“I survived the Holocaust, you know,” she says proudly. “That’s why I don’t like questions. The Germans asked so many questions.” Sonia was born in Zamość, a town in the province of Lubelskie. And she doesn’t like to talk about her past. The events are too painful for such a fragile woman. But like a little lamb sitting for her shearers, she tries to acquiesce—“We lived in Poland until Hitler came”—adding that it’s very important to remain positive.
Sonia can’t tell me what year she was born; “numbers are for telephones,” she says. But there is no doubt she was a child while Germany occupied Poland during WWII. It’s estimated that eleven million people were killed during the Holocaust. Six million of these were Jews. The Polish received particular disdain, as Hitler declared: “All Poles will disappear from the world . . . it is essential that the great German people should consider it as its major task to destroy all Poles.” And on August 22, 1939, an edict was made to invade Poland—to kill “without pity or mercy, all men, women, and children of Polish language.” Sonia is proof of his failure. Eighty-three years later, she is telling her story to me. “I was hidden by Polish people in Poland,” she screams. She made it through the Holocaust because of Polish bravery and because of a quality she recognizes as her own resilience.
“Have resilience and you will succeed,” she confidently says. “Ask God for the power to stand up on your own.”
It’s difficult for Sonia to stand independently nowadays. She walks with a cane, limping very slowly through the stacks of important things outlining her path. Sonia stands maybe four feet, eleven inches tall. She has dark-gray, curly hair that frizzes in the humidity, a wrinkled face with squinty eyes, and a protruding nose. Her lips are always fresh with pink lipstick.
As we transverse her past, Sonia transverses her home. She is upset about a prescription from the drugstore that’s been lost among the piles of her possessions. “I’m so upset until I find it,” she says. She brought the prescription home days ago, but now it is lost in the confusion of papers, bags, and leftover groceries dispersed throughout her kitchen. Museum may be a better descriptor for the old four-bedroom split-level Sonia lives in. It’s filled wall to wall with relics, and everything here seems to have weathered a difficult past. The air smells musty; the house is unkempt. The wallpaper is peeling off the walls. A bronze soldier in full armament greets you at the front door with a drawn sword. Perhaps he’s the guardian angel of the home, providing comfort and peace of mind. Sonia can surely use it. She walks along slowly, room to room, surrounded by the past, looking for that lost prescription: lost like the loved ones she cherished so much. “It will be a miracle if we find it,” she admits. “I can’t talk; I feel sick. Do you not understand? I lost my whole family.” Again she says: “Until I find that prescription, I’m sick.”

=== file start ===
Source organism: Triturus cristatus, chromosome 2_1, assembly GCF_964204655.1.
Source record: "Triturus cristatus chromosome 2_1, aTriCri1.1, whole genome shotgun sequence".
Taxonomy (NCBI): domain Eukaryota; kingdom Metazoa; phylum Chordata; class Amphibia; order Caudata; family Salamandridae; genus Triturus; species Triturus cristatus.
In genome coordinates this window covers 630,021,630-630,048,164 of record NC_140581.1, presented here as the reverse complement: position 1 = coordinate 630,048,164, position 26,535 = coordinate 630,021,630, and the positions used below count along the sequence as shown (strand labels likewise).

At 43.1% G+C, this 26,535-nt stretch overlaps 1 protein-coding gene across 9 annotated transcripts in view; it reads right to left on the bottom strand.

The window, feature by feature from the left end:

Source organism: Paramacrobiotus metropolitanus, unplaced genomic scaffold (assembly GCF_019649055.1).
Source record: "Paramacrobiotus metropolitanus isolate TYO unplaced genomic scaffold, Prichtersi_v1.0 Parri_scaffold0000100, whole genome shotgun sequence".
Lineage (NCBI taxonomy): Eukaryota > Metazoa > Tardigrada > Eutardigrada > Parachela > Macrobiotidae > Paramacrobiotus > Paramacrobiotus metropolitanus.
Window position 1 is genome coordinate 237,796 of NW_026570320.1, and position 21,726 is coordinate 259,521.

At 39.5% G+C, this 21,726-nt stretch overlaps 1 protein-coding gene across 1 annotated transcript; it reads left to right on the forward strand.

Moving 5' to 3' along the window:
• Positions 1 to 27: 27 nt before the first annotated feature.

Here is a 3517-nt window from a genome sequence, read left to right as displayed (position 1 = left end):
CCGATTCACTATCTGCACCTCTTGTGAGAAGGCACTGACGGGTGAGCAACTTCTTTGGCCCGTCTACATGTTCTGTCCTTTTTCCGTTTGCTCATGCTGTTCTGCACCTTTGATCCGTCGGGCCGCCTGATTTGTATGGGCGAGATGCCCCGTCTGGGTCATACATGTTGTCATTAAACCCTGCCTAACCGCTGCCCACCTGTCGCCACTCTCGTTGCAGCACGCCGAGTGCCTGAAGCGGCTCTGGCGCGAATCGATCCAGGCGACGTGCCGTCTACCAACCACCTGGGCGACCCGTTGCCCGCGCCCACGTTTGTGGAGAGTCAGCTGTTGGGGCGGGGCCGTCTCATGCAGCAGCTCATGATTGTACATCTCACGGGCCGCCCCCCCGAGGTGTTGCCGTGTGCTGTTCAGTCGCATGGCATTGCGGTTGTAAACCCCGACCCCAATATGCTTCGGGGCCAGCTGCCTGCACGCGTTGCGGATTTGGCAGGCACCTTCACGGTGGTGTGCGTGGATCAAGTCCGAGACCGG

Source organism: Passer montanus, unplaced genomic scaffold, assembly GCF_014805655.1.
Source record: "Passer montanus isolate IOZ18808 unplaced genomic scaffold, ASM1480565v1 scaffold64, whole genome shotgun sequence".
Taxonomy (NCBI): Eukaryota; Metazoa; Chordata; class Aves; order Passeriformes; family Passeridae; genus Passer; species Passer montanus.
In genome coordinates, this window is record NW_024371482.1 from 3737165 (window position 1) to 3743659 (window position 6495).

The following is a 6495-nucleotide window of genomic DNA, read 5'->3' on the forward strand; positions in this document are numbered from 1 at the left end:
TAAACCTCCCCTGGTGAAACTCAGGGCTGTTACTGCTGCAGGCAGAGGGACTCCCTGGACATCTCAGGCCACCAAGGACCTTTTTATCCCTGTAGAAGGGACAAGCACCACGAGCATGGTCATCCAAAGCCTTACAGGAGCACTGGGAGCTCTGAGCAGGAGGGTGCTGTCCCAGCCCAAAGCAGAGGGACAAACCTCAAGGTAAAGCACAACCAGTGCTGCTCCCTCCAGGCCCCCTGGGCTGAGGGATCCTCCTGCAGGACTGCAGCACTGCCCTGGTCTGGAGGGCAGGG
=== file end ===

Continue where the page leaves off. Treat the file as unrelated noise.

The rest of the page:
Sonia’s sickness is understandable. The Nazis used the term the Final Solution to refer to their plan to annihilate the Jewish people, and while she kept her own life, those close to her didn’t. Sonia doesn’t talk much about her parents. “Someone told me they were at the DP camp” (a temporary facility for displaced persons after WWII), but she says this with doubt. “You must think positive,” she says.
If Sonia’s parents made it to a DP camp, it wasn’t the one she arrived at after the war. In the camp, she studied to become a nurse. A dentist said he would train her to become a medical assistant while she studied nursing. “He said he would teach me,” she said. “I was very smart, good in math.” And while she was there, Sonia met her husband, Joseph.